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U.S. offers incentives to Israelis to halt settlements for 90 days

By Kevin Flower, CNN
The U.S. will not seek to extend a settlement construction freeze beyond 90 days, Israeli sources said.
The U.S. will not seek to extend a settlement construction freeze beyond 90 days, Israeli sources said.
STORY HIGHLIGHTS
  • U.S. proposes 90-day West Bank settlement freeze
  • In exchange Israel would get incentives and a security guarantee
  • Mideast peace talks broke down over settlements
  • Palestinian Authority considers asking U.N. to recognize Palestinian state

Jerusalem (CNN) -- In a bid to jumpstart the stalled Israeli-Palestinian peace talks, the United States has proposed that Israel impose a 90-day settlement construction freeze in the West Bank in exchange for incentives, according to Israeli government sources.

Returning from a recent visit to the United States, Israeli Prime Minster Benjamin Netanyahu late Saturday convened a meeting of top cabinet officials to discuss the American proposal, the sources said.

It was not clear early Sunday whether the cabinet had acted on the proposal.

In return for the temporary freeze, the U.S. government would oppose international efforts to impose a political solution on Israel in the peace process or to "delegitimize" the country, said the sources, who would not speak for attribution.

The White House would not ask for another extension of the settlement construction freeze beyond the 90 days, the sources said.

And, they said, President Barack Obama would ask Congress to approve the sale of 20 advanced fighter planes to Israel.

In addition, the United States would guarantee necessary security related to any future agreement with the Palestinians, the sources said.

A senior U.S. administration official said Friday that while talks between U.S. Secretary of State Hillary Clinton and Netanyahu on Thursday were substantive, there were no breakthroughs.

Another U.S. official said that the prime minister isn't budging on settlements in a way that will satisfy Palestinians, who broke off the peace talks when Israeli resumed settlement construction in late September.

But it wasn't clear whether that meant Netanyahu was unwilling compromise at all on settlements.

American officials have worked hard to bring the Israelis and Palestinians back to the bargaining table.

The American-brokered talks between Israel and the Palestinian Authority have broken down over the issues of continued Israeli settlement building in the West Bank. Tensions were exacerbated earlier this week when Israel announced plans to construct 1,000 new housing units in the majority Palestinian area of East Jerusalem.

Israel's 10-month settlement freeze in the West Bank expired September 26, effectively bringing an end to the talks.

The Palestinian Authority refused to go back to the negotiating table until the Israeli government extended the settlement freeze.

As the stalemate continues, the Palestinian side has been threatening to seek international recognition of a Palestinian state based on borders from 1967, a move opposed both by Israel and the United States.

Palestinian President Mahmoud Abbas Thursday asserted his government's right to petition the United Nations Security Council to recognize a Palestinian state if Israel refuses to halt settlement construction in the occupied West Bank.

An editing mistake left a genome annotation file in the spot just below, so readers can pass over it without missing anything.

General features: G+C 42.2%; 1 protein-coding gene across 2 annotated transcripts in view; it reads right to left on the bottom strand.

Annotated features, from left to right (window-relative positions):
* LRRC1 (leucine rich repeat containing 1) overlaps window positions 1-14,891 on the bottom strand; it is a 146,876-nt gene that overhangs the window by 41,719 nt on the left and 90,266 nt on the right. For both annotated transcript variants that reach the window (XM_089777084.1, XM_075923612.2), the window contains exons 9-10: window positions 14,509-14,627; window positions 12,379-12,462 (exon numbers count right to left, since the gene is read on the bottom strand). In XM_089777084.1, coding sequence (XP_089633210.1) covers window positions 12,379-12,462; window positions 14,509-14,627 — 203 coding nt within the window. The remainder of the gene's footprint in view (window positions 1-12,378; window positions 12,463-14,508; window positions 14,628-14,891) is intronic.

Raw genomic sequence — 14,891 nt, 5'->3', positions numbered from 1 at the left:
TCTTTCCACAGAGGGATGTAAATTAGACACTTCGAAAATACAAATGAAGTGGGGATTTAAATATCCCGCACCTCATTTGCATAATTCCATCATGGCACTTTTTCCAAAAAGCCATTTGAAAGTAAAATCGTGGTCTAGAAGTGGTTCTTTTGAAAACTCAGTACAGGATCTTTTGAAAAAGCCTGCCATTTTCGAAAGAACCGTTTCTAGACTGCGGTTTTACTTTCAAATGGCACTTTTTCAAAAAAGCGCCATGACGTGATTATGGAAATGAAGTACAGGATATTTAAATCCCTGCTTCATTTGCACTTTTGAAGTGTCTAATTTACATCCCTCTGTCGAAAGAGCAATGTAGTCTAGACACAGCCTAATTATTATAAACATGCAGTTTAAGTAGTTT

He noted that the United States had cautioned that such an action would constitute a "unilateral move."

"(The Israelis) on a daily basis commit unilateral moves, beginning with the separation wall, settlements, checkpoints, incursions, and killings... and this all is not called a unilateral move?" Abbas asked.

Clinton warned both sides Wednesday to refrain from making moves that might undermine the stalled peace talks.

"We do not support unilateral steps by either party that would prejudge the outcome of such negotiations," Clinton said after a meeting with Egyptian Foreign Minister Aboul Gheit. "There will be no progress until they actually come together and explore areas where there is agreement, and ways to narrow areas of disagreement."

Clinton met Thursday with Netanyahu about the resumption of peace talks. Their meeting was followed by a joint statement that said their discussion included "a friendly and productive exchange of views on both sides."

"Secretary Clinton reiterated the United States' unshakable commitment to Israel's security and to peace in the region," said the statement.

Clinton added that "the United States believes that through good-faith negotiations, the parties can mutually agree on an outcome which ends the conflict and reconciles the Palestinian goal of an independent and viable state, based on the 1967 lines, with agreed swaps, and the Israeli goal of a Jewish state with secure and recognized borders that reflect subsequent developments and meet Israeli security requirements."

The meeting came a day after Clinton said the United States was "deeply disappointed" with Israel's decision to build new housing units in sensitive areas of East Jerusalem.

The Israeli government said Monday it is proceeding with plans for about 1,000 new housing units in East Jerusalem, a move that the chief Palestinian negotiator said would derail already suspended peace talks.

Construction of settlements in the West Bank, as well as new housing in East Jerusalem, have been criticized by the Palestinians, and such activity has been a stumbling block in the direct negotiations renewed by the Obama administration.

CNN's Elise Labott and Kareem Khadder contributed to this report.

 
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